As soon as we parked the car, it was clear that the how was underway. The sky was the cloudless, deep-blue that we’ve come to associate with the desert. As we walked toward the runways of the Thermal Airport, a Korean War era F-86 Sabre flashed overhead, its aluminum skin shimmering in the mid-morning sun. Piloted by Steven Hinton, president of Planes of Fame Air Museum in Chino and veteran film and television pilot, the F-86’s routine was focused, enclosed by the nearby mountains that ring the airport. Up was the only direction that wasn’t constraining the sixty-year-old warbird, so again and again it finished high-speed passes down the runways centerline with soaring climbs.
Most current air shows feature acrobatic demonstrations, and the Jacqueline Cochran Air Show is no exception, with no fewer than four of the day’s sessions devoted to acrobatic flying: Doug Jardine, Rob Harrison, Jon Melby, and Melissa Pemberton. In honor of the barnstorming and acrobatic women flyers of decades past, we give a special nod to Melissa Pemberton today.
A hundred years ago, Harriet Quimby became the first American woman to earn a pilot’s license. (What better names for little girl characters than Harriet the Spy and Ramona Quimby?) Nowadays, Melissa Pemberton, who is in her mid-twenties, flies torque rolls and gyroscopic tumbles above crowds at air shows not just here in the United States but also in Japan, Spain, and El Salvador. Melissa learned to fly with her grandfather, and she’s been flying aerobatics since she was 17 years old.
Melissa and her husband Rex, who was the youngest Australian to climb Mt. Everest, are both skydivers. Melissa performs with three other women—the only all-women four-way free-fly team. This year at the Jacqueline Cochran Air Show, Melissa flew her Edge 540 while her husband wafted to the ground in his wingsuit, which has webbing between limbs so that he can fly three feet forward for every foot he drops.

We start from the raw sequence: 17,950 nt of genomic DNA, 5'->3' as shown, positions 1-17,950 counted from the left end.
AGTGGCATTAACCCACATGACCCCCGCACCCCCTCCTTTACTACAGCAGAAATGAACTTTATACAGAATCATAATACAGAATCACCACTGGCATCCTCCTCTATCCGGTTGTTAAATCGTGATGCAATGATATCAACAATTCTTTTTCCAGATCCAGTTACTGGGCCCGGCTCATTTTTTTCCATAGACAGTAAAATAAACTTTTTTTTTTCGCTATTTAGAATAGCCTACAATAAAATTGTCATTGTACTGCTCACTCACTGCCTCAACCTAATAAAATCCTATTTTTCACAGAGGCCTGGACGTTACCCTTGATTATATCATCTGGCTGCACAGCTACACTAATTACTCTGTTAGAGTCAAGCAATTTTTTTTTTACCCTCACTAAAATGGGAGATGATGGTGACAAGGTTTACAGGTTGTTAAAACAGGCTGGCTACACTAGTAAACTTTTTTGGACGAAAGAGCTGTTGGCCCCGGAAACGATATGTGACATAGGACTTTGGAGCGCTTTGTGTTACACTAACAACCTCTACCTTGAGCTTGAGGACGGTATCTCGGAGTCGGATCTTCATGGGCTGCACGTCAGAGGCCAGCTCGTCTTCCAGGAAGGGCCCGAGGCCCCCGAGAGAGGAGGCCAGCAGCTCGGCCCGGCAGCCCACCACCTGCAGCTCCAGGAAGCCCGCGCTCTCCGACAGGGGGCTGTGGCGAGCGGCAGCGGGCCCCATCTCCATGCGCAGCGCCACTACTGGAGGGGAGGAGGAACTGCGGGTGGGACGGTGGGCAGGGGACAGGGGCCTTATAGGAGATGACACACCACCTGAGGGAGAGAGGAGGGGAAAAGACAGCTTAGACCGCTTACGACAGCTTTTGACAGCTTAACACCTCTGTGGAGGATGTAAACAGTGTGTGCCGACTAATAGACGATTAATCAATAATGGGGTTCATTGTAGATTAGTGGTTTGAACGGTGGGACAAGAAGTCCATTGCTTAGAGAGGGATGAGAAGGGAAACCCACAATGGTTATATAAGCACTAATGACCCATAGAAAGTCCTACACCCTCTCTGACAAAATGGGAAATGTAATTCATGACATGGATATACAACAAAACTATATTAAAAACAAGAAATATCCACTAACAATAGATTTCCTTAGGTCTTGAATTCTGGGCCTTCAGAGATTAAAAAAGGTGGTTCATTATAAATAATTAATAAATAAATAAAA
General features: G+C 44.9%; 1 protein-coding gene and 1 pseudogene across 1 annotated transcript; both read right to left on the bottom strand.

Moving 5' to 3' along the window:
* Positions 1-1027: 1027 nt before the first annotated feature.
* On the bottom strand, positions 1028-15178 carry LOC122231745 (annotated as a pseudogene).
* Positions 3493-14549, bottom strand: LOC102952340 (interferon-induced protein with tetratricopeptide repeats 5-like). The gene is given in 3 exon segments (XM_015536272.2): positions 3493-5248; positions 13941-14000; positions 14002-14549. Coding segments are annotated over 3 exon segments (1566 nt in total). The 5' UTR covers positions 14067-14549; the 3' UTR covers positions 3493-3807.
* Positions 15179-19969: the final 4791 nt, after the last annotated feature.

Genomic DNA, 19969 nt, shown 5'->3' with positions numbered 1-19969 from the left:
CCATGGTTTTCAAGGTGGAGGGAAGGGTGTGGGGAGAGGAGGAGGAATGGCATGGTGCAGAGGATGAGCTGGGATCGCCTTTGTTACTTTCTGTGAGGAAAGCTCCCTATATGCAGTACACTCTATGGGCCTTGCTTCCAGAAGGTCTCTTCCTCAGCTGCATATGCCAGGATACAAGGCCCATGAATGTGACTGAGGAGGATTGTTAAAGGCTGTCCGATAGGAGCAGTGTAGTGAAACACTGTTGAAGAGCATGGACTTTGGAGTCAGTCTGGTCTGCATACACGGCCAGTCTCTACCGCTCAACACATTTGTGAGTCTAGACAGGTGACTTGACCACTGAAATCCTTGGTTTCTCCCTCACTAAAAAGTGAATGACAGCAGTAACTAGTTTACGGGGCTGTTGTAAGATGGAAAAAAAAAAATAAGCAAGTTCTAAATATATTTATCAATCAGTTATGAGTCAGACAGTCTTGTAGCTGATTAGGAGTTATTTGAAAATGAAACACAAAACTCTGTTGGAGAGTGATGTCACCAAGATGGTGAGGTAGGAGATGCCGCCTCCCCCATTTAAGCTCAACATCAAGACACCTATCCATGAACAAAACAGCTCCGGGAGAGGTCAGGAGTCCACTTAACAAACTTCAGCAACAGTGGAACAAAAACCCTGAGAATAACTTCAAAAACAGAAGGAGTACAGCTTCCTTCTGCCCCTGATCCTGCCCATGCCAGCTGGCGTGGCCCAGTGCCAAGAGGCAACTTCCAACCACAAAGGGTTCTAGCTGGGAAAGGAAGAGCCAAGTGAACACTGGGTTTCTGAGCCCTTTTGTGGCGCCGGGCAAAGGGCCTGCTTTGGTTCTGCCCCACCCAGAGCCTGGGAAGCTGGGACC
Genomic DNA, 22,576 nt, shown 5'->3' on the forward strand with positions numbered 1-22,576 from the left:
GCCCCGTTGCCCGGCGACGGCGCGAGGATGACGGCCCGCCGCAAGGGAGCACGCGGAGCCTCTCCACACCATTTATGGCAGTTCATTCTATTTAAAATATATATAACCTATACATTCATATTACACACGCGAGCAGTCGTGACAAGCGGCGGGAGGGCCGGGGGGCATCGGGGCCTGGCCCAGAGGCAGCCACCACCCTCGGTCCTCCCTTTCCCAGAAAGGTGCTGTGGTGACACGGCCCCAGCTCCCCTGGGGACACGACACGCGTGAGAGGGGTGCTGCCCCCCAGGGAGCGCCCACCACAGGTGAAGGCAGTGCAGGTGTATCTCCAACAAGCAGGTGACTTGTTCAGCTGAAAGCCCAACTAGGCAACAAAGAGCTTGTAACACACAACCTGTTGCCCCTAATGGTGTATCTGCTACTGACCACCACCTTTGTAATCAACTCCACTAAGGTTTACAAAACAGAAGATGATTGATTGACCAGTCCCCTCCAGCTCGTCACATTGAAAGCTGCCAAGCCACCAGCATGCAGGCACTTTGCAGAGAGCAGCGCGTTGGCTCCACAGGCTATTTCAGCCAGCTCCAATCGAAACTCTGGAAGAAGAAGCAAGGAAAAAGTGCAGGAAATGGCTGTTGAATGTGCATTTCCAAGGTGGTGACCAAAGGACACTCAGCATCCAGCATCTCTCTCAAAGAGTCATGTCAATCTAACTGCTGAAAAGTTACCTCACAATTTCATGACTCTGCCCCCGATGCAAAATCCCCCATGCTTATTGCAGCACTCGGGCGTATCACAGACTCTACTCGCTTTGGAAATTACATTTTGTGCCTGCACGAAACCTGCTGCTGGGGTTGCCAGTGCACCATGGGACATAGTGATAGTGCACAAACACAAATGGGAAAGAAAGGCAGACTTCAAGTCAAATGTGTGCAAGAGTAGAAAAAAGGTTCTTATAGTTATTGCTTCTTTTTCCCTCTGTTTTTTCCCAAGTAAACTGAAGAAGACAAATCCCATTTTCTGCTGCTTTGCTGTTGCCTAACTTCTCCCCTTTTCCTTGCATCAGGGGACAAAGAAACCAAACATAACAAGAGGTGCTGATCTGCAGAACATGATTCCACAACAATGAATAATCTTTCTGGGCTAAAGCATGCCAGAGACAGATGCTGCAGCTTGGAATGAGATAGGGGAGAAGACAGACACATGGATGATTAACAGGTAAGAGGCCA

They came up with this act that combines skydiving and aircraft aerobatics to combine their skills and create something new for the air show circuit. It was quite a sight as traced Rex’s descent by the smoke trailing behind him. Likewise, Melissa’s plane trailed smoke, drawing relatively tight circles around Rex’s path. They also both have radios to banter with each other and the crowd as the shapes in the sky form.
The Jacqueline Cochran Air Show wrapped up this year’s season for Melissa Pemberton. Lofty Ambitions hasn’t quite wrapped up this air show series, though.
There’s No Business Like Air Show Business (Part 2) November 19, 2011Posted by Lofty Ambitions in Aviation.
As we wrote on Wednesday (click HERE for that), air shows are unusual events, in that they represent a confluence of American history: they’re political, they’re technological, and they’re commercial. Today, we’re focusing on the technological history.
One amazing outcome of the air show is the possibility of seeing in person artifacts representing the arc of aviation history, from the Stearman biplane heavily used in the 1930s and 1940s to jets currently flying commercially and for the military. Sometimes, even a replica of the Wright flyer, the plane to first achieve controlled manned flight in 1903, will show up. While no air show offers the entirety of the technology’s history, few other histories are thrown together for a weekend as comprehensively as on the air show circuit.